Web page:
Does your home have a cold room? If you’re like most homeowners in Toronto, you’re not using as cold storage, but rather to grow and collect mold. A cold room may sound like a good idea in theory, but they can easily become a breeding ground for mold, which can extent to other areas of your basement and home if left untreated.
So what do you do?
This is not a simple one to crack because there’s no cheap and easy solution. Mold’s needs are simple: these are ambient moisture and an organic, cellulose-based host. Cold rooms are by nature moist. Cellulose is a structural component of all green plants and is most commonly present in wood pulp and cotton fibers. Count yourself fortunate if your cold room is mold free.
Solution 1 – Shut the Cold Room Down
Cold rooms made a lot of sense in Toronto and other cold weather regions before the arrival of modern refrigeration. Folks kept their meat fresh and their greens crisp for longer that way. In that sense keeping mold at bay was worth the trouble. Given the inconvenience of the alternatives outlined below and compared to the solution of another kitchen fridge, this may well be the sensible thing to do.
There could also be better things to do with basement space than wasting it on a cold room which is probably underutilized anyway. You could turn it into a den or an extra bedroom and add real value to your property. If it’s a small cold room, you can create additional storage space, allowing you to do something great with the rest of your basement. A younger generation buyer could even be put off by something they only half-understand the purpose of. Perhaps it’s time to move with the times.
Solution 2 – Try to Win the Battle with Mold
Mold reproduces at an alarming rate because its seeds called spores are light enough to travel through the air. If you take a cavalier attitude by wiping it away, all you’re doing is spreading it around. Mold also likes to lurk in tight corners where the moisture’s always guaranteed. Breathing in spores can exacerbate bronchial conditions. In other words mold is a potential hazard you should try and get rid of.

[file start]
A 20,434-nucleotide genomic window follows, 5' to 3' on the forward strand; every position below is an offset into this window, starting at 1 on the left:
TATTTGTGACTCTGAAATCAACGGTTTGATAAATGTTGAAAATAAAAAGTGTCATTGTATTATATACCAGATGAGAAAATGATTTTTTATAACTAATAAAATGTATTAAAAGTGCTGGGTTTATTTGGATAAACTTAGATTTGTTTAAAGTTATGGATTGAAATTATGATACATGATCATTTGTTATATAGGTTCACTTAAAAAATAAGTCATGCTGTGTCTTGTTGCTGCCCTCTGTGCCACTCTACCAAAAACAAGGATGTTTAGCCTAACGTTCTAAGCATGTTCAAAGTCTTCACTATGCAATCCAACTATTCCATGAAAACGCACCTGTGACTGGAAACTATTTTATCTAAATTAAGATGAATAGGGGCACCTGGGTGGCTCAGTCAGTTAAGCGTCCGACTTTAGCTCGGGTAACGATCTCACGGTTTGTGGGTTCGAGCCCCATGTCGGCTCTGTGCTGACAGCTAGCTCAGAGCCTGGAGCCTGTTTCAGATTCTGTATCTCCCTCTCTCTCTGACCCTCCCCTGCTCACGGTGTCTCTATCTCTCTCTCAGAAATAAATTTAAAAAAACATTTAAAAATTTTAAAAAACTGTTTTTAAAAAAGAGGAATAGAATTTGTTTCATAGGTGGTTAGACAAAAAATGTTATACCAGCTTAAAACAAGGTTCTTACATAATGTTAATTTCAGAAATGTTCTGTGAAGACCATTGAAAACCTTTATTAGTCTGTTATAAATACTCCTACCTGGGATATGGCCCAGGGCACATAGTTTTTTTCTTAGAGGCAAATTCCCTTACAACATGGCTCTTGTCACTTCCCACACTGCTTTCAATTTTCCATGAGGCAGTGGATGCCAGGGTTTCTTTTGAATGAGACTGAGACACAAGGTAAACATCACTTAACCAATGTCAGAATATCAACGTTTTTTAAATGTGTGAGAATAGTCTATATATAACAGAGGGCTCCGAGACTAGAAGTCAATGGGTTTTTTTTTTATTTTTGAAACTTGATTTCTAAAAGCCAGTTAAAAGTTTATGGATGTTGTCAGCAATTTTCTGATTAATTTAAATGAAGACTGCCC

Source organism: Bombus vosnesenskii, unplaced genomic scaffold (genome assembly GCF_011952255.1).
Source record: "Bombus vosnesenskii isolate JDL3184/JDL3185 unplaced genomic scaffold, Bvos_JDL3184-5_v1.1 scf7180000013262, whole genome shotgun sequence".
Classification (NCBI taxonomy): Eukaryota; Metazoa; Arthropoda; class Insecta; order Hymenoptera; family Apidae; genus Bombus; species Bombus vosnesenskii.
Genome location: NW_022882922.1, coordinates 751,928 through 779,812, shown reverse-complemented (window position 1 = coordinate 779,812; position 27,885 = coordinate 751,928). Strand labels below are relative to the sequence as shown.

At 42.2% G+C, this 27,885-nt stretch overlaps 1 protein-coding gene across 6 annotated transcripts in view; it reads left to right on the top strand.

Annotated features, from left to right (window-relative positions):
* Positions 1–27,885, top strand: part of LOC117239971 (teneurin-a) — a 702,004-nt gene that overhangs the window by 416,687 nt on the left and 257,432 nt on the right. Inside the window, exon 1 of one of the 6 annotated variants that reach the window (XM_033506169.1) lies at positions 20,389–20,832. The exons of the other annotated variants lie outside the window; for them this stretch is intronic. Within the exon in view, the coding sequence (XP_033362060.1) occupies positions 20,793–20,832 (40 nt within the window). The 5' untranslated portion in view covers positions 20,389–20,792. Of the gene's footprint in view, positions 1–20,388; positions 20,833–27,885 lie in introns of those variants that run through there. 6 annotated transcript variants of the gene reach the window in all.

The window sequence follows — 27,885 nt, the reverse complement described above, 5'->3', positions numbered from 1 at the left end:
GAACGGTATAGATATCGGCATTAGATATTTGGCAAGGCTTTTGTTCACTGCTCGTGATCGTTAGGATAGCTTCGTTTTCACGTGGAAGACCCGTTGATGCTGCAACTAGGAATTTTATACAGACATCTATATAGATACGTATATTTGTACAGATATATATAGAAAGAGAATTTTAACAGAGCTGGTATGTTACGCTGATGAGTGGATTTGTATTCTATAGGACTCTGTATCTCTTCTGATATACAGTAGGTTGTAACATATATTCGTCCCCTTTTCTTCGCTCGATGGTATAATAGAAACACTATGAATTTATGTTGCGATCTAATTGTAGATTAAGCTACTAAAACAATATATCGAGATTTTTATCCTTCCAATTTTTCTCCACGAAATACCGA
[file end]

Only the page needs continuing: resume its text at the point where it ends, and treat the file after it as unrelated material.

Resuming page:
Should you decide to go this route but have mild to heavy infestation you are well advised to call in mold professionals. Make sure they barricade the cold room away from the house with polyethylene sheeting and work from outside. Failure to do so can create a real risk of mold migrating to the rest of your home.
Following that remove all mold hosts. Take everything out of the room that’s cellulose-based like wooden shelves and cardboard storage boxes. Paint all surfaces – especially wooden doors, window frames and paneling – with mold resistant paint to stop mold coming back.
Finally, cover the walls and ceiling with moisture-resistant extruded foam insulation to reduce the ambient moisture level as far as possible. This is the expensive part. If you don’t but the panels tightly and caulk the tiniest gap you may as well not attempt the job at all.
Given the scope of work involved and the need to get it right first time in view of cost, you may want to consider contracting a mold removal specialist. If you have any questions about your cold room, basement mold, or renovation ideas for that new room in your basement, you can contact us here.